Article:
Given the fact all are successful in the business world, I'm going to rule number three out, which leaves an uncomfortable choice between one and two.
Which one is it? We have no idea—and that's the worrying part.
You only have to go back to an article I wrote for TTE back in June, to see quotes that point to what the answer is. Re-quoted here is what majority shareholder Nurin Niruttinanon told the media in 2015.
"The objective is for the club to have more stable revenue income. It is no secret that most teams in the Championship don't make money and if the financial performance of Reading continues in the way it has been, then you are looking at a change of ownership once we feel that we can not continue to support the team.
All in all the goal of the club must be to get to the Premier League, there is nothing else."
We've Had Some Good Signs Though Right?
Some will say 'Wimb you're putting two and two together and getting five' and I'll admit that sometimes worrying about something leads you to focus on details that just aren't important. On the surface things remain fine, we're signing players up to new contracts and brought in five new signings in January, four of whom came from the Premier League, hardly signs of a club struggling for cash.
There's also been some really positive steps forward from those working day-to-day for the club. There are some very talented and hard working people giving everything they've got to get the best for fans and run a club we can be proud of.
To counter that, you've got the aforementioned loan and an argument that the club is going for broke this year to make it to the Premier League pot of gold. A summer that saw no loan players brought in and Tiger saying he didn't like loans, suddenly saw a January window with three major loan signings brought in and none of them are yet to really show they're slam dunk improving the side.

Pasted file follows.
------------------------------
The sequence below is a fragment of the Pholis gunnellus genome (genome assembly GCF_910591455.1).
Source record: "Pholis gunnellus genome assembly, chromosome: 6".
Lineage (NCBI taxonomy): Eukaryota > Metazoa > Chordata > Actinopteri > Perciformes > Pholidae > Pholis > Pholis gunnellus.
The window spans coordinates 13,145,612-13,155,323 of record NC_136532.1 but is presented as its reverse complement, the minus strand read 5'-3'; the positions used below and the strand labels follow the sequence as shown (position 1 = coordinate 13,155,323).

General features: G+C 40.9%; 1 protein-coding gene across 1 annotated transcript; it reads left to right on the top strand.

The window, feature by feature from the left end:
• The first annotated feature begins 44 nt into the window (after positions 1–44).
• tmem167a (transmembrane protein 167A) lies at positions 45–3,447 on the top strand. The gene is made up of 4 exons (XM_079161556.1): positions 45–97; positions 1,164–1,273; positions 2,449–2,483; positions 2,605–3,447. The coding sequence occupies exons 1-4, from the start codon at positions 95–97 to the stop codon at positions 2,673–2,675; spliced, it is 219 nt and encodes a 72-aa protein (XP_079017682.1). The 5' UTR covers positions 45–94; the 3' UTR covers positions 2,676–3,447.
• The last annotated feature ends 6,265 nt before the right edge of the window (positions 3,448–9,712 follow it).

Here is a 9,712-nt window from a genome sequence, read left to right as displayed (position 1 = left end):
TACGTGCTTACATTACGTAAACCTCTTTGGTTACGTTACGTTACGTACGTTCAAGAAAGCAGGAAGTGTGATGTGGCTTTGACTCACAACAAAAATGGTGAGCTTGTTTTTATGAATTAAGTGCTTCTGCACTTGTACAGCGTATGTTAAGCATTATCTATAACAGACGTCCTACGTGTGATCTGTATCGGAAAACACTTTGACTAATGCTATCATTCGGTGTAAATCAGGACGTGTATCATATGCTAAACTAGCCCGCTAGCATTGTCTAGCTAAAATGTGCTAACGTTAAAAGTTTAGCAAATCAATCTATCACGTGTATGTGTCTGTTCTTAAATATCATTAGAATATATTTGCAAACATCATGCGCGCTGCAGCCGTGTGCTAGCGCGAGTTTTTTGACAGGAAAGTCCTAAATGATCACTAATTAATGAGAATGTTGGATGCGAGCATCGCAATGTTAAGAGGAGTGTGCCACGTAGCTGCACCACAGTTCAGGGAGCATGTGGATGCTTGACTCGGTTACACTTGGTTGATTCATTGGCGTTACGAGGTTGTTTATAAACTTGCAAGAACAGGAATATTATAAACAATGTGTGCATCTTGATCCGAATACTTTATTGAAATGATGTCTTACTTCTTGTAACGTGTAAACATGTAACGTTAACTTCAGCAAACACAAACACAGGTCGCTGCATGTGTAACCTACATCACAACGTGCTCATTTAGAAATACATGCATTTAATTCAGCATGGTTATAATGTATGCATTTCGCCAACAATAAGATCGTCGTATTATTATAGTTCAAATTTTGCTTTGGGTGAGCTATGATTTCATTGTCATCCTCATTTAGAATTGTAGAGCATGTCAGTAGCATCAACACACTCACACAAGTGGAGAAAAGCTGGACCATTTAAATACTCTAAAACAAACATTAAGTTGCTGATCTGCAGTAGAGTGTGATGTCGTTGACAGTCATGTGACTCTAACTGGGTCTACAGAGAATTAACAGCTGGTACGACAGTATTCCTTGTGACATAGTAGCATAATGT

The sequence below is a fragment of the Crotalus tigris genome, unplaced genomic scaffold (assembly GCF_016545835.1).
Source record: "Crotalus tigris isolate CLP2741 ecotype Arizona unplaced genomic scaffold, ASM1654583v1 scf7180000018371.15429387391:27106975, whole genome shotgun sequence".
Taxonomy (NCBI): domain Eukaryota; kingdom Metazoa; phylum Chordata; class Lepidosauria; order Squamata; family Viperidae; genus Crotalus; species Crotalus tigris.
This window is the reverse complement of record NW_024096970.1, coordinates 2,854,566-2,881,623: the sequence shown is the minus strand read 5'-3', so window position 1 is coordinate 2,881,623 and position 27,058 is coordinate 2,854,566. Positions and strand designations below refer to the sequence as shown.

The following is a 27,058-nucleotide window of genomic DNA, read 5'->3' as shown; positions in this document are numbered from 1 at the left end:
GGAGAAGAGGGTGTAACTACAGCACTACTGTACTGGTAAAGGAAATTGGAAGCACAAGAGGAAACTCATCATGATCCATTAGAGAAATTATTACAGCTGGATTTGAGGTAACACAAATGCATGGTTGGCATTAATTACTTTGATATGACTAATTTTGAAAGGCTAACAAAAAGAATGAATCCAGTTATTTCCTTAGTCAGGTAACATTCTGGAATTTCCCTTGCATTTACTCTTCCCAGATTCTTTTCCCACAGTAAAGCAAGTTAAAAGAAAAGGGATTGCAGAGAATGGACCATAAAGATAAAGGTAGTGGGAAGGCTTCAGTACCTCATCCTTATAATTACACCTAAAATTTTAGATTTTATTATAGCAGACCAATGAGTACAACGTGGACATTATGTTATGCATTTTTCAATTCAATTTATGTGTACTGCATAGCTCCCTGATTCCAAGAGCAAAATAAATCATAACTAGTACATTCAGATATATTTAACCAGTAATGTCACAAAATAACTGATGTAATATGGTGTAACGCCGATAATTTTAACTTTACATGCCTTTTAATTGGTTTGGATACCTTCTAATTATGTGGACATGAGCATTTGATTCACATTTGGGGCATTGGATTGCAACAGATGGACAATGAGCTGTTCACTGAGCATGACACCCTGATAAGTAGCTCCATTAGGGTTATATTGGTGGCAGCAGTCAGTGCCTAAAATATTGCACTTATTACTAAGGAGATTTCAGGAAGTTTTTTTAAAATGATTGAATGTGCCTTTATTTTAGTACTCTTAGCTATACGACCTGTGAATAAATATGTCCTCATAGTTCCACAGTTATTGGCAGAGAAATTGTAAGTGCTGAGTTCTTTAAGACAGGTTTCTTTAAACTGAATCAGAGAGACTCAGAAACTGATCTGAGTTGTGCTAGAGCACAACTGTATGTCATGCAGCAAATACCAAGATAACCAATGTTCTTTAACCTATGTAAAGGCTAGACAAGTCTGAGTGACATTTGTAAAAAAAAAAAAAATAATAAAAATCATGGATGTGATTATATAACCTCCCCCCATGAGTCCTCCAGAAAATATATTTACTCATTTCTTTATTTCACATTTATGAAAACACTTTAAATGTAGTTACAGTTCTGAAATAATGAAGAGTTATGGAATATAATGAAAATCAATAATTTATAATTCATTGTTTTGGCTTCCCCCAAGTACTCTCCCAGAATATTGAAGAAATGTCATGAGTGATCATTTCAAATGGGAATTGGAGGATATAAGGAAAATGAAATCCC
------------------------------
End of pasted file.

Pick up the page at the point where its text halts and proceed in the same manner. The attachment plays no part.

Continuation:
Likewise, and if all is rosy, just why have the owners gone so quiet? With the club in the thick of a promotion charge, wouldn't you expect a proud Tiger to be front and centre, proudly talking up his club and maybe being in with the fans again? Yes, he's a busy man, but he's been virtually silent for months. Neither of his partners have been visible either and while I'll buy each being happy and enjoying the club doing well, it's concerning that none are showing their face and making comments to ease supporters' concerns.
Even Jaap himself is in the dark, with the Dutchman forced to admit he is thinking about his long-term future given the uncertainty. It's one thing keeping the fans guessing but the most important man at the club? Not so clever.
If you needed any further reason to worry, I give you exhibit A.
Yes him, the one that was a big part of a previous ownership regime that left the club on the verge of catastrophe in the first place. Why on Earth is he back in the picture? I can't believe Nigel Howe just invited him along for the s**ts and giggles, especially not front and centre in the directors box.
Samuelson is a money man, someone that helps arrange deals, takeovers and investments in return for earning a few quid himself. There's nothing wrong with that legally and if it benefits the club in the long run then again, you grudgingly let him take a bit of dough even if it still leaves a bitter taste.
So is he part of the current bid, or is he part of a plan B?
Where Do We Go Next?
Who knows? Tomorrow could see the Chinese takeover confirmed, or it could see news that the deal has officially collapsed. Likewise, Samuelson might have delivered another buyer, or the Thais could re-affirm their financial support for the club.
The only thing we can do as fans is to back the club as much as we can, to give Jaap and the team every ounce of support and backing, because it'll be much easier to sort out a financial mess in the Premier League than it will be if we're still a Championship club.
Is it the time to panic? I say no, simply because there's not an awful lot we can do about it. I'm almost certain we'll still have a club to support but anyone who thinks we're immune to a fall similar to the clubs I've mentioned earlier needs a bit of a reality check. We're a smallish club, with a large wage bill, growing debts and shrinking income streams.
Something has to change and soon but what that change will be and whether it'll be a positive one, we just don't know.